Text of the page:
[14]   Ahmadi, S.H., Rahmani, E., Motamed, N., Ghorbanpoor, M. and Maneshi, H. (2016) Bishop Score Predictive Value in Success of Induced Labor Process among Full Term Pregnant Women Referred to Persia Gulf Martyrs Hospital in Bushehr in 2013. Iranian South Medical Journal, 19, 620-628.
https://doi.org/10.18869/acadpub.ismj.19.4.620

[15]   Admani, R., Wanyoike, G.J. and Odawa, F.X.O. (2014) Predictors of Successful Induction of Labour in Post Term Pregnancies at Kenyatta National Hospital Nairobi. Journal of Obstetrics & Gynaecology of Eastern and Central Africa, 26, 45-50.

[16]   Oyebode, T.A., Toma, B.O., Shambe, I.H., et al. (2015) Induction of Labour at Jos University Teaching Hospital Jos, Nigeria: A Four Year Review. International Journal of Research in Medical Sciences, 3, 1944-1948.
https://doi.org/10.18203/2320-6012.ijrms20150305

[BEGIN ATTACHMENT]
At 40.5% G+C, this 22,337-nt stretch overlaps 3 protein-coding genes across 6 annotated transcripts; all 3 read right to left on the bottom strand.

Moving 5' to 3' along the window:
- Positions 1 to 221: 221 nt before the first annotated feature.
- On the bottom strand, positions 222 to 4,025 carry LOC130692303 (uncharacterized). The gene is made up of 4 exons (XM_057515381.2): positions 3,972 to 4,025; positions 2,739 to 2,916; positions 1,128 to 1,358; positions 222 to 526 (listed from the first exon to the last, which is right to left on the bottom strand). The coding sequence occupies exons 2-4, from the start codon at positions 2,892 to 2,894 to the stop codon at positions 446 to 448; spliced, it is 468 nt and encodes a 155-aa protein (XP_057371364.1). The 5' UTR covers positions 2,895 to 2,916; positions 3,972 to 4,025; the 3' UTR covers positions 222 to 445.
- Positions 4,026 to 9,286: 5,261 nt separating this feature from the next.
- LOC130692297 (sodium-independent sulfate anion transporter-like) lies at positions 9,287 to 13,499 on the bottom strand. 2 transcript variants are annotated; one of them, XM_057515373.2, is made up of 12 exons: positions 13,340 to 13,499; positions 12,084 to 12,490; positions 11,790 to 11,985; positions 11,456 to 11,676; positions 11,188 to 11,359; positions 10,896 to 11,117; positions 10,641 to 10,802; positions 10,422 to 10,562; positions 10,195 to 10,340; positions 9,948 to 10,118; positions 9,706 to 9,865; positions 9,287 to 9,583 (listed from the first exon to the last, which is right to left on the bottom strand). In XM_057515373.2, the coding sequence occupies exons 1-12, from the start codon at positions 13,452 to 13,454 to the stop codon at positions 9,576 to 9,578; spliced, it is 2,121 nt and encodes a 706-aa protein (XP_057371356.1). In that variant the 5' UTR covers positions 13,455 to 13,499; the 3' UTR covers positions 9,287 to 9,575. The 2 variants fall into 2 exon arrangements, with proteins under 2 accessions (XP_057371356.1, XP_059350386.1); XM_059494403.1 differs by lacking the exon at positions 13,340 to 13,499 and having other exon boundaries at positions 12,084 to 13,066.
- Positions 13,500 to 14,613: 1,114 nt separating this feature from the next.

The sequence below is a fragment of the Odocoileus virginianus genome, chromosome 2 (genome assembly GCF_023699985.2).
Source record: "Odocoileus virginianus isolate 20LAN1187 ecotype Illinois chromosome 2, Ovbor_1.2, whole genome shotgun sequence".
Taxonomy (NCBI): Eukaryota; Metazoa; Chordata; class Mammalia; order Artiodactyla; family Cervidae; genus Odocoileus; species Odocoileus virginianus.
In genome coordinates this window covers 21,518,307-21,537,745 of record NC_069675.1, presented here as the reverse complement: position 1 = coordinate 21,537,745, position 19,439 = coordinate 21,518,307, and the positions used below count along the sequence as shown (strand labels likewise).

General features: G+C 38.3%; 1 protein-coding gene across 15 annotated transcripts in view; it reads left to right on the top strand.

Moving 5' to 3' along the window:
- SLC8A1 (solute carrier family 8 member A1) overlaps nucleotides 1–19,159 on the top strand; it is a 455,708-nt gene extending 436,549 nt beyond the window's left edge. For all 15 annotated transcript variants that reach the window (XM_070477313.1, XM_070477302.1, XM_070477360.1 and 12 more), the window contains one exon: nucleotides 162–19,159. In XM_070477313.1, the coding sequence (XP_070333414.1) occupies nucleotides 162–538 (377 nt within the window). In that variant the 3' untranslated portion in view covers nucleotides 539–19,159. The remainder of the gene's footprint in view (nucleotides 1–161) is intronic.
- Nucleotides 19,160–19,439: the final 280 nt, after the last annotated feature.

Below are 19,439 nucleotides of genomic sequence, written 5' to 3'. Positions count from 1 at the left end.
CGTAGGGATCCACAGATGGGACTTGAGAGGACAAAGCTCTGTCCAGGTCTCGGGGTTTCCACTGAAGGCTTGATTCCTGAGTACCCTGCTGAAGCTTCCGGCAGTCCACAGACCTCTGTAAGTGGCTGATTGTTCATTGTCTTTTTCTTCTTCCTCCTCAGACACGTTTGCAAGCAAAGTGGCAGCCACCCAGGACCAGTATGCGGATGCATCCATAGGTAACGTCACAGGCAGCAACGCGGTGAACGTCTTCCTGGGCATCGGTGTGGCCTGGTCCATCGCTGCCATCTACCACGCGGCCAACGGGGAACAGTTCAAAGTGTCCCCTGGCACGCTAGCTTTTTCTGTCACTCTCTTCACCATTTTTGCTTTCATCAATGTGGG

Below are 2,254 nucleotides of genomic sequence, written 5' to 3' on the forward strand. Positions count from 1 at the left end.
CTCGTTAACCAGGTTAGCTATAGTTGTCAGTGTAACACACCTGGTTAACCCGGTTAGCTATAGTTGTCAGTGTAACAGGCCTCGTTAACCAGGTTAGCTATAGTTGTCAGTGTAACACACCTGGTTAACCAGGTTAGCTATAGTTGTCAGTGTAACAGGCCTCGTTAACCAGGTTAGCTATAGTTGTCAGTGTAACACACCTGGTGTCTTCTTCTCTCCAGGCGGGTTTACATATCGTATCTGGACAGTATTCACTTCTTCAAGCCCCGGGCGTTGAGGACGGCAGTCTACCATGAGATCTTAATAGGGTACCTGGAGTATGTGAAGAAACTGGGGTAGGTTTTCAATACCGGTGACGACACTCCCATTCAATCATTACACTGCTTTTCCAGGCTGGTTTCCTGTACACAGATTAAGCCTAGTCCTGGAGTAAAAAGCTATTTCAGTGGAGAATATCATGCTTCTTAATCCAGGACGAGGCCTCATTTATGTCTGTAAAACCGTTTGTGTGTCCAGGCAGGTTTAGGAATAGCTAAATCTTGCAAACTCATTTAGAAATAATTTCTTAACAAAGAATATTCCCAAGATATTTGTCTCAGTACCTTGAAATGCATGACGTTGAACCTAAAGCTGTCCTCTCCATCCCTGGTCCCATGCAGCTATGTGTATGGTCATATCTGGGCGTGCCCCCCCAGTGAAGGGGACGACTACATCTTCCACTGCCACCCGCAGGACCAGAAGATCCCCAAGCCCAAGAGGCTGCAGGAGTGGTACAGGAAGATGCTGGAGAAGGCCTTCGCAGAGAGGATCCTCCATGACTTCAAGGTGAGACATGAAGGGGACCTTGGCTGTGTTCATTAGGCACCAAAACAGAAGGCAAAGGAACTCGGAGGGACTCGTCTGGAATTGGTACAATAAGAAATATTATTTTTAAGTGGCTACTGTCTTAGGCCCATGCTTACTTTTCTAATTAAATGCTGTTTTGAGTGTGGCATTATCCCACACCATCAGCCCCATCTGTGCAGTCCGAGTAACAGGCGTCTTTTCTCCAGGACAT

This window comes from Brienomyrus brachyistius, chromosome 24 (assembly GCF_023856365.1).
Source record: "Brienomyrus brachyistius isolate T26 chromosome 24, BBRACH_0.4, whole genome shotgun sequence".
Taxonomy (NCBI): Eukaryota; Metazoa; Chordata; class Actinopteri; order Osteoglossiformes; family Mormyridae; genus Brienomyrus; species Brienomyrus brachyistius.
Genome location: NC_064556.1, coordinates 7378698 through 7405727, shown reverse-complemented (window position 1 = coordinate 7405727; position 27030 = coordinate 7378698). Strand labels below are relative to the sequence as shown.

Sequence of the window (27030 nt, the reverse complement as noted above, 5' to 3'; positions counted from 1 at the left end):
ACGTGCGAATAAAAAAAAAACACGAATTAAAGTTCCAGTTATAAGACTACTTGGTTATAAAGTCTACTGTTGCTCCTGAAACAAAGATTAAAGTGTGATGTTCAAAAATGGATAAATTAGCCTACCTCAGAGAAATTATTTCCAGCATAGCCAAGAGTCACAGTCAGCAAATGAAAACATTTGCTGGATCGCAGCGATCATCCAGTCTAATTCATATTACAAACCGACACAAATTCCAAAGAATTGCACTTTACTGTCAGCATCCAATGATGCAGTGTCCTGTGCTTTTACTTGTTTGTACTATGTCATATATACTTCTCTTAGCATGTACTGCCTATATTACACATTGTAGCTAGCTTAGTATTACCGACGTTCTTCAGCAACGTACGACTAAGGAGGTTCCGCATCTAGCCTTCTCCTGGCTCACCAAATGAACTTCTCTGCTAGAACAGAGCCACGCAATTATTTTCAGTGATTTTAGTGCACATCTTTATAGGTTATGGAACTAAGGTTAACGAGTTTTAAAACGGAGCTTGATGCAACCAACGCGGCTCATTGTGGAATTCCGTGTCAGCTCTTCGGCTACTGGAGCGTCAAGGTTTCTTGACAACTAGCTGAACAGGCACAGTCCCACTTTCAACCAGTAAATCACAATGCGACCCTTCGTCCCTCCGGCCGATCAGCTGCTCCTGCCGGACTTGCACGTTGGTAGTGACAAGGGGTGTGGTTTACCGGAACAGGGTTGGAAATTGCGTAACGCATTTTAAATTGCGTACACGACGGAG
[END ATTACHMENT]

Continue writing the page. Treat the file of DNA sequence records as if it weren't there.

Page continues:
[17]   Ekele, B.A., Nnadi, D.C., Gana, M.A., Shehu, C.E., Ahmed, Y. and Nwobodo, E.I. (2007) Misoprostole Use for Cervical Ripening and Induction of Labour in Nigeria Teaching Hospital. Nigerian Journal of Clinical Practice, 10, 234-237.

[18]   Woubishet, G., Fitsum, T. and Mirkuzie, W. (2016) Outcome of Induction and Associated Factors among Term and Post Term Mothers Managed at Jima Specialized Hospital: A Two Year Retrospective Analysis. Ethiopian Journal of Health Sciences, 26, 123-132.

[19]   Mehta, K., Kuma, D., Fathepuriya, D.S. and Verma, L. (2017) Incidence of Cesarean Delivery after Induction of Labour with Dinoprostone Gel at Term in Nulliparous Women with Unfavourable Bishop Score. International Journal of Reproduction, Contraception, Obstetrics and Gynecology, 6, 1253-1257.
https://doi.org/10.18203/2320-1770.ijrcog20170956

 
 
Top